The competition conundrum
Competition is silly: Boots begged to go to school when he was sick on Valentine's Day, and not just because he was going to miss the party. He also was going to miss a chance to read a list of 10 words to his teacher so he could move on to the next level. "It's no fair! M and I are on the same list and now he's going to get ahead!"
Competition is luck: Big Guy bounced in a chair Sunday and gripped its arm as his favorite driver was within three laps of winning the Daytona 500. Two stuff-happens crashes later, he finished 22nd. "That's no fair!" Big Guy wailed, burying his head in a pillow. "That's racing," I responded. "Some days you can run a great race but bad luck will get you in the end."
And that's why I can never come up with a consistent position on competition for the guys. I can't even say consistently that competition such as Boots' word contest is silly, because one of these days if he's up against M for the last slot at a good college, it will matter.
Or will it? The world is full of people who have gone on to successful, happy lives after attending a "lesser" school. Or even no school at all.
Still, it's just as silly to say that all competition is bad. I had that debate a few months ago with a neighbor girl as the 10-year-old joined us on our evening dog walk.
"It's bad because you shouldn't be thinking about winning. You also should think about working together."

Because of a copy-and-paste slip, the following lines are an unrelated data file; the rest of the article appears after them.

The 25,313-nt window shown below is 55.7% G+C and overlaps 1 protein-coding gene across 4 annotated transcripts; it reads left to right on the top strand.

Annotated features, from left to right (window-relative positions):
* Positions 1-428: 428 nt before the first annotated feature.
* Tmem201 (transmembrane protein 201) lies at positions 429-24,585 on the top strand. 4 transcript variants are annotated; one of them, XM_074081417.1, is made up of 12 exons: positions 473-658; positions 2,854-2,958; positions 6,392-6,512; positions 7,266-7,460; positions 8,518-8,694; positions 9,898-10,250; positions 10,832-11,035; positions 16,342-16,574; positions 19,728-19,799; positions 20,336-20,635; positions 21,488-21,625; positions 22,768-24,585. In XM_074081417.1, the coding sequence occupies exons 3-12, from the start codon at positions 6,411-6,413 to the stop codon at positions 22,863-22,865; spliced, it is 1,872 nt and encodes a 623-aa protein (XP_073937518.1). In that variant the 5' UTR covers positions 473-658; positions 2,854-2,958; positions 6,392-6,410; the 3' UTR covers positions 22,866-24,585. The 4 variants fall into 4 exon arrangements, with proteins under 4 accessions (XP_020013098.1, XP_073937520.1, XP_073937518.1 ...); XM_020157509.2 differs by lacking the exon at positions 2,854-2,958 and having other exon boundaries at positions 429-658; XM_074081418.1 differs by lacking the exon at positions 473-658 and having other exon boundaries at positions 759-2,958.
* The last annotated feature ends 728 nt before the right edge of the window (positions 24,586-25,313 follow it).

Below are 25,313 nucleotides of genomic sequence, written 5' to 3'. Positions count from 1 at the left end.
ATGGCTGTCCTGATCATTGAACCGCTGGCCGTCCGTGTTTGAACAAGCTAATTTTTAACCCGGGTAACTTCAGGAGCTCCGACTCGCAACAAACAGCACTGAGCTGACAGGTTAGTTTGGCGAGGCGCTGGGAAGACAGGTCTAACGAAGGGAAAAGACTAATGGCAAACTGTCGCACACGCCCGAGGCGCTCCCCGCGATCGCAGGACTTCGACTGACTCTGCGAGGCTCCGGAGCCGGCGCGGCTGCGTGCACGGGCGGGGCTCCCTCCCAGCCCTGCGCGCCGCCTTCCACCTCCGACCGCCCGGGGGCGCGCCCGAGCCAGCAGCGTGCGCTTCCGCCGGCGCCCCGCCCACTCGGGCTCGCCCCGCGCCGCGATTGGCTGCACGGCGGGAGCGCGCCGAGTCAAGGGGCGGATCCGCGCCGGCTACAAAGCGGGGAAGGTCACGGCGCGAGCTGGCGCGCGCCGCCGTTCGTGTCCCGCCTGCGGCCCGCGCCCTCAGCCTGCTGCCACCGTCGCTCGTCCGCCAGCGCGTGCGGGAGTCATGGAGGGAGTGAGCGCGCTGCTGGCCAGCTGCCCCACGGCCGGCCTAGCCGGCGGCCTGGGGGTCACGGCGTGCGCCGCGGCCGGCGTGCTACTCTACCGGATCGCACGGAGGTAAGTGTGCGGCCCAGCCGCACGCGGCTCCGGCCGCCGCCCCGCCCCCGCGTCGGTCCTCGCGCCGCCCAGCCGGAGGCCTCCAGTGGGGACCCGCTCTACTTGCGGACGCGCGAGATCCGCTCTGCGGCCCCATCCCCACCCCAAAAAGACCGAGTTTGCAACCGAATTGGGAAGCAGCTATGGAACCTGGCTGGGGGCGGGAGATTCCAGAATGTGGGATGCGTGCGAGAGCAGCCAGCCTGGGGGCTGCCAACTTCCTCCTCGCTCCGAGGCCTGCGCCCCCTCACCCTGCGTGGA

"But sometimes you can work together to win," Big Guy said, proving that he'd learned something from the undefeated soccer season.
"You're both right," I said. "Competition's bad if you're thinking only about winning. But wanting to do your best - that's good."
Still, I know some kindergarteners who find the 10-word lists crushing. They're aware that some of their classmates are far ahead of them, and they're embarrassed almost to the point of paralysis in class by that.
But I also know that the elaborate "everyone's a winner" pretense of not keeping score doesn't do any good either. Once the guys were past age 4, they could keep score in their head even if there were no numbers posted on the board.
"We lost again," Boots said as he came off the soccer court last night.
"Well, did you have fun playing?" I asked.
"Yes," he said.
"Are you a better player than you were last year?"
"Then that's all that matters right now."
It's also the best philosophy I can come up with right now. Focus on having fun, getting better and working together. Leave the scoreboard watching for later.
Copyright 2011 Debra Legg. All rights reserved.